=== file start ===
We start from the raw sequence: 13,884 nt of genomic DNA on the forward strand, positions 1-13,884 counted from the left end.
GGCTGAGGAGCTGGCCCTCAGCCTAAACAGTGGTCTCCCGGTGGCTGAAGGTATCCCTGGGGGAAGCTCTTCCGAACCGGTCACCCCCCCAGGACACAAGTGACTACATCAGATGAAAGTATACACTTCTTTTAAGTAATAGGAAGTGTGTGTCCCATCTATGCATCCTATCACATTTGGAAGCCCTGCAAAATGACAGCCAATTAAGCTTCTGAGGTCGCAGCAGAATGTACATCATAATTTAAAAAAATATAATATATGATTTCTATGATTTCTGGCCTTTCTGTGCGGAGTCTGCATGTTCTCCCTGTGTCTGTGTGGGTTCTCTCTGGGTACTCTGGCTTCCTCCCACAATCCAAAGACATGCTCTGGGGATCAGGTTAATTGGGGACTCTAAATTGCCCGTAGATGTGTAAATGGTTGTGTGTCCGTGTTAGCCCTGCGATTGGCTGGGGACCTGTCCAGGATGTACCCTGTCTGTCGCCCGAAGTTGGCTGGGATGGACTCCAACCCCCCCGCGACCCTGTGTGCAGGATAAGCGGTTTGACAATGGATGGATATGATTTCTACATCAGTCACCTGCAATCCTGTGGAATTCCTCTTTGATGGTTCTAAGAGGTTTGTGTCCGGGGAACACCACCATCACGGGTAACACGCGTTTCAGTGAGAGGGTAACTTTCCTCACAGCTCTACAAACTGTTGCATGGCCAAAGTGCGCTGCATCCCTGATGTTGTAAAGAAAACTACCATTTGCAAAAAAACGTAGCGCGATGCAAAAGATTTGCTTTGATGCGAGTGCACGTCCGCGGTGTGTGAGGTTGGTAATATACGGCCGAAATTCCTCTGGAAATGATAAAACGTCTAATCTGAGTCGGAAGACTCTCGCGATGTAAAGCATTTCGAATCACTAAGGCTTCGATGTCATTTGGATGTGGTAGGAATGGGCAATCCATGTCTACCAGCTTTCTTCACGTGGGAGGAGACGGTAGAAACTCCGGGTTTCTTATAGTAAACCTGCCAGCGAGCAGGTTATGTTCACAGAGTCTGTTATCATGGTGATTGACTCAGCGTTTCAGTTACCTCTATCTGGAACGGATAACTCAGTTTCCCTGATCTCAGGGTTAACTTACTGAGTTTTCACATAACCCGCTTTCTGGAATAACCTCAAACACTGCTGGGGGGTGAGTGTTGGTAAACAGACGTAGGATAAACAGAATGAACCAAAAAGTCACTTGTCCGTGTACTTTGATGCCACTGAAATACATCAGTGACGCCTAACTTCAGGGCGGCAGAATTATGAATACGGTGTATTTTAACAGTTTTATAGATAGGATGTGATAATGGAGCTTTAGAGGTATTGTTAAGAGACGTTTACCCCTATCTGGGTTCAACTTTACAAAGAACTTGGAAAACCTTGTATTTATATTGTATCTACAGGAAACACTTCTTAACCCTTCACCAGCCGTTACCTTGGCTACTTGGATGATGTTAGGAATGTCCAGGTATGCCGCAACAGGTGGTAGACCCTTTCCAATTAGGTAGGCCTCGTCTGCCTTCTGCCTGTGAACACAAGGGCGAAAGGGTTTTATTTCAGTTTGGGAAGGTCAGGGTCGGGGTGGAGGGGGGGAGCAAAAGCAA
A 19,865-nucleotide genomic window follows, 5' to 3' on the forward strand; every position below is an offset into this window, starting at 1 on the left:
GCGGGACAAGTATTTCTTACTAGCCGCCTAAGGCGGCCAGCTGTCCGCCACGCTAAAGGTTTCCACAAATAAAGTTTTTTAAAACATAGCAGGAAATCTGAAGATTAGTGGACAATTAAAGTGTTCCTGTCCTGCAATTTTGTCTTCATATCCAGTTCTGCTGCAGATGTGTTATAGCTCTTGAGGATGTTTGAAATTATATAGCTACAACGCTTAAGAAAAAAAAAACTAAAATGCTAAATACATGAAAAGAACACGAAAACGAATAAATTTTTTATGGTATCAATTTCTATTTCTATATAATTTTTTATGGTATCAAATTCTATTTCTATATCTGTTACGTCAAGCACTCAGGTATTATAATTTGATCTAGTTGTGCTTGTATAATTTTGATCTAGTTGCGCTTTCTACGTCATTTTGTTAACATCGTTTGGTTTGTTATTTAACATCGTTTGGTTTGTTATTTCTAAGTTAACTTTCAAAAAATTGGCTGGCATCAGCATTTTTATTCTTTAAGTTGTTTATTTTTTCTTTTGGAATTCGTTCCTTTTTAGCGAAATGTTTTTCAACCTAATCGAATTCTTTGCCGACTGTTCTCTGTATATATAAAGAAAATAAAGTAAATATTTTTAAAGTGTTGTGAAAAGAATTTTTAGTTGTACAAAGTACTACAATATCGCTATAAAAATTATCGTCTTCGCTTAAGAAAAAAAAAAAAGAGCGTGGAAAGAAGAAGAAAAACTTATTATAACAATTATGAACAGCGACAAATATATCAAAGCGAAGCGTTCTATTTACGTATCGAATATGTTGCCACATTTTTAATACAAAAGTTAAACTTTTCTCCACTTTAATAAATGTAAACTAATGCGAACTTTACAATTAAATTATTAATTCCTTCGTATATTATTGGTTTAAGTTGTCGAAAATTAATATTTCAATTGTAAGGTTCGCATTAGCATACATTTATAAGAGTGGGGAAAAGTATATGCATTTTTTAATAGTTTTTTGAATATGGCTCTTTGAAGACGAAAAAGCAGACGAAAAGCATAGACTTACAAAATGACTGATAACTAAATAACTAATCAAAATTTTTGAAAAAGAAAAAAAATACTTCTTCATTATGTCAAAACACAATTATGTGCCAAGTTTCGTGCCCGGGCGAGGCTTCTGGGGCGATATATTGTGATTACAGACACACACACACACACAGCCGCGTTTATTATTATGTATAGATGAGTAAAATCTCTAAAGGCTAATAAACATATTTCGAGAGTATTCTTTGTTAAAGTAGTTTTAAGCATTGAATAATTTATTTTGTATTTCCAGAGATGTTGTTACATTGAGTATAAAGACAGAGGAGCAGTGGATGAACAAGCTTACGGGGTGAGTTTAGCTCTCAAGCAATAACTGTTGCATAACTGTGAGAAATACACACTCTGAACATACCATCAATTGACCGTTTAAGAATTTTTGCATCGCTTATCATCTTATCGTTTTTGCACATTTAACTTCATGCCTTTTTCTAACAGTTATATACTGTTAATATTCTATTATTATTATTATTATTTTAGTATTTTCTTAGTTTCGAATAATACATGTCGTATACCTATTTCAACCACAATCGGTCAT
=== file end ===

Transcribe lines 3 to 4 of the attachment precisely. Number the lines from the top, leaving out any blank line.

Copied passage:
A 19,865-nucleotide genomic window follows, 5' to 3' on the forward strand; every position below is an offset into this window, starting at 1 on the left:
GCGGGACAAGTATTTCTTACTAGCCGCCTAAGGCGGCCAGCTGTCCGCCACGCTAAAGGTTTCCACAAATAAAGTTTTTTAAAACATAGCAGGAAATCTGAAGATTAGTGGACAATTAAAGTGTTCCTGTCCTGCAATTTTGTCTTCATATCCAGTTCTGCTGCAGATGTGTTATAGCTCTTGAGGATGTTTGAAATTATATAGCTACAACGCTTAAGAAAAAAAAAACTAAAATGCTAAATACATGAAAAGAACACGAAAACGAATAAATTTTTTATGGTATCAATTTCTATTTCTATATAATTTTTTATGGTATCAAATTCTATTTCTATATCTGTTACGTCAAGCACTCAGGTATTATAATTTGATCTAGTTGTGCTTGTATAATTTTGATCTAGTTGCGCTTTCTACGTCATTTTGTTAACATCGTTTGGTTTGTTATTTAACATCGTTTGGTTTGTTATTTCTAAGTTAACTTTCAAAAAATTGGCTGGCATCAGCATTTTTATTCTTTAAGTTGTTTATTTTTTCTTTTGGAATTCGTTCCTTTTTAGCGAAATGTTTTTCAACCTAATCGAATTCTTTGCCGACTGTTCTCTGTATATATAAAGAAAATAAAGTAAATATTTTTAAAGTGTTGTGAAAAGAATTTTTAGTTGTACAAAGTACTACAATATCGCTATAAAAATTATCGTCTTCGCTTAAGAAAAAAAAAAAAGAGCGTGGAAAGAAGAAGAAAAACTTATTATAACAATTATGAACAGCGACAAATATATCAAAGCGAAGCGTTCTATTTACGTATCGAATATGTTGCCACATTTTTAATACAAAAGTTAAACTTTTCTCCACTTTAATAAATGTAAACTAATGCGAACTTTACAATTAAATTATTAATTCCTTCGTATATTATTGGTTTAAGTTGTCGAAAATTAATATTTCAATTGTAAGGTTCGCATTAGCATACATTTATAAGAGTGGGGAAAAGTATATGCATTTTTTAATAGTTTTTTGAATATGGCTCTTTGAAGACGAAAAAGCAGACGAAAAGCATAGACTTACAAAATGACTGATAACTAAATAACTAATCAAAATTTTTGAAAAAGAAAAAAAATACTTCTTCATTATGTCAAAACACAATTATGTGCCAAGTTTCGTGCCCGGGCGAGGCTTCTGGGGCGATATATTGTGATTACAGACACACACACACACACAGCCGCGTTTATTATTATGTATAGATGAGTAAAATCTCTAAAGGCTAATAAACATATTTCGAGAGTATTCTTTGTTAAAGTAGTTTTAAGCATTGAATAATTTATTTTGTATTTCCAGAGATGTTGTTACATTGAGTATAAAGACAGAGGAGCAGTGGATGAACAAGCTTACGGGGTGAGTTTAGCTCTCAAGCAATAACTGTTGCATAACTGTGAGAAATACACACTCTGAACATACCATCAATTGACCGTTTAAGAATTTTTGCATCGCTTATCATCTTATCGTTTTTGCACATTTAACTTCATGCCTTTTTCTAACAGTTATATACTGTTAATATTCTATTATTATTATTATTATTTTAGTATTTTCTTAGTTTCGAATAATACATGTCGTATACCTATTTCAACCACAATCGGTCAT